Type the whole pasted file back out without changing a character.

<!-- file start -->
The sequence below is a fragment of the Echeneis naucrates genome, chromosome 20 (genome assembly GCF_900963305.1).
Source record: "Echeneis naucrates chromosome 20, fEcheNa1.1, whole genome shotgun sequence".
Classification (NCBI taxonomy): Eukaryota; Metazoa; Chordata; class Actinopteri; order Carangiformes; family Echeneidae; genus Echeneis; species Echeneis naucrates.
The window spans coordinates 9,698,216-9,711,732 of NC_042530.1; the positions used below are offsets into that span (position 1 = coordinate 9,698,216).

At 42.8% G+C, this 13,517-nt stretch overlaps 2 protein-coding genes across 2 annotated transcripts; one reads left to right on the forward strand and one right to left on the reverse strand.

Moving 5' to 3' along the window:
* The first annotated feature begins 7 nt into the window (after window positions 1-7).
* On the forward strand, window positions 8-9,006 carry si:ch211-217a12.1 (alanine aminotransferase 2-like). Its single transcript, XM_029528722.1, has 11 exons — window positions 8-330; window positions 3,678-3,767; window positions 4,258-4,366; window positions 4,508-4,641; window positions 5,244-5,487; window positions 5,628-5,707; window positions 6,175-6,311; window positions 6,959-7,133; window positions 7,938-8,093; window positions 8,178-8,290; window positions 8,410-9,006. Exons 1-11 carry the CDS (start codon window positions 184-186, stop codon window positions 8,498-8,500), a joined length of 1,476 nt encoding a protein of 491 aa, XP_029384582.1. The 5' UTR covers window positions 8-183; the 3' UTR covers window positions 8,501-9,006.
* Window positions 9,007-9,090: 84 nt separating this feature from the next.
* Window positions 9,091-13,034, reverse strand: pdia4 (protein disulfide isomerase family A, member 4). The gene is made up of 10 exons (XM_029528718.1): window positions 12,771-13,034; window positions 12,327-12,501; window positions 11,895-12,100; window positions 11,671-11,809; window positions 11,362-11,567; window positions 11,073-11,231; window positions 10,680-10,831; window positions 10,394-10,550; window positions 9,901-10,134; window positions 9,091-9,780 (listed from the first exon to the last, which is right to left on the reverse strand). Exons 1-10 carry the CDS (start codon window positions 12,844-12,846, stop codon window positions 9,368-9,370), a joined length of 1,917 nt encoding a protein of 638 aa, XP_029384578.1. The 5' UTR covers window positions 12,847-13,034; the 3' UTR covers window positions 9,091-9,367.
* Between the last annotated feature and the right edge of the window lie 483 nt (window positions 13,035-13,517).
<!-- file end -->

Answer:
The sequence below is a fragment of the Echeneis naucrates genome, chromosome 20 (genome assembly GCF_900963305.1).
Source record: "Echeneis naucrates chromosome 20, fEcheNa1.1, whole genome shotgun sequence".
Classification (NCBI taxonomy): Eukaryota; Metazoa; Chordata; class Actinopteri; order Carangiformes; family Echeneidae; genus Echeneis; species Echeneis naucrates.
The window spans coordinates 9,698,216-9,711,732 of NC_042530.1; the positions used below are offsets into that span (position 1 = coordinate 9,698,216).

At 42.8% G+C, this 13,517-nt stretch overlaps 2 protein-coding genes across 2 annotated transcripts; one reads left to right on the forward strand and one right to left on the reverse strand.

Moving 5' to 3' along the window:
* The first annotated feature begins 7 nt into the window (after window positions 1-7).
* On the forward strand, window positions 8-9,006 carry si:ch211-217a12.1 (alanine aminotransferase 2-like). Its single transcript, XM_029528722.1, has 11 exons — window positions 8-330; window positions 3,678-3,767; window positions 4,258-4,366; window positions 4,508-4,641; window positions 5,244-5,487; window positions 5,628-5,707; window positions 6,175-6,311; window positions 6,959-7,133; window positions 7,938-8,093; window positions 8,178-8,290; window positions 8,410-9,006. Exons 1-11 carry the CDS (start codon window positions 184-186, stop codon window positions 8,498-8,500), a joined length of 1,476 nt encoding a protein of 491 aa, XP_029384582.1. The 5' UTR covers window positions 8-183; the 3' UTR covers window positions 8,501-9,006.
* Window positions 9,007-9,090: 84 nt separating this feature from the next.
* Window positions 9,091-13,034, reverse strand: pdia4 (protein disulfide isomerase family A, member 4). The gene is made up of 10 exons (XM_029528718.1): window positions 12,771-13,034; window positions 12,327-12,501; window positions 11,895-12,100; window positions 11,671-11,809; window positions 11,362-11,567; window positions 11,073-11,231; window positions 10,680-10,831; window positions 10,394-10,550; window positions 9,901-10,134; window positions 9,091-9,780 (listed from the first exon to the last, which is right to left on the reverse strand). Exons 1-10 carry the CDS (start codon window positions 12,844-12,846, stop codon window positions 9,368-9,370), a joined length of 1,917 nt encoding a protein of 638 aa, XP_029384578.1. The 5' UTR covers window positions 12,847-13,034; the 3' UTR covers window positions 9,091-9,367.
* Between the last annotated feature and the right edge of the window lie 483 nt (window positions 13,035-13,517).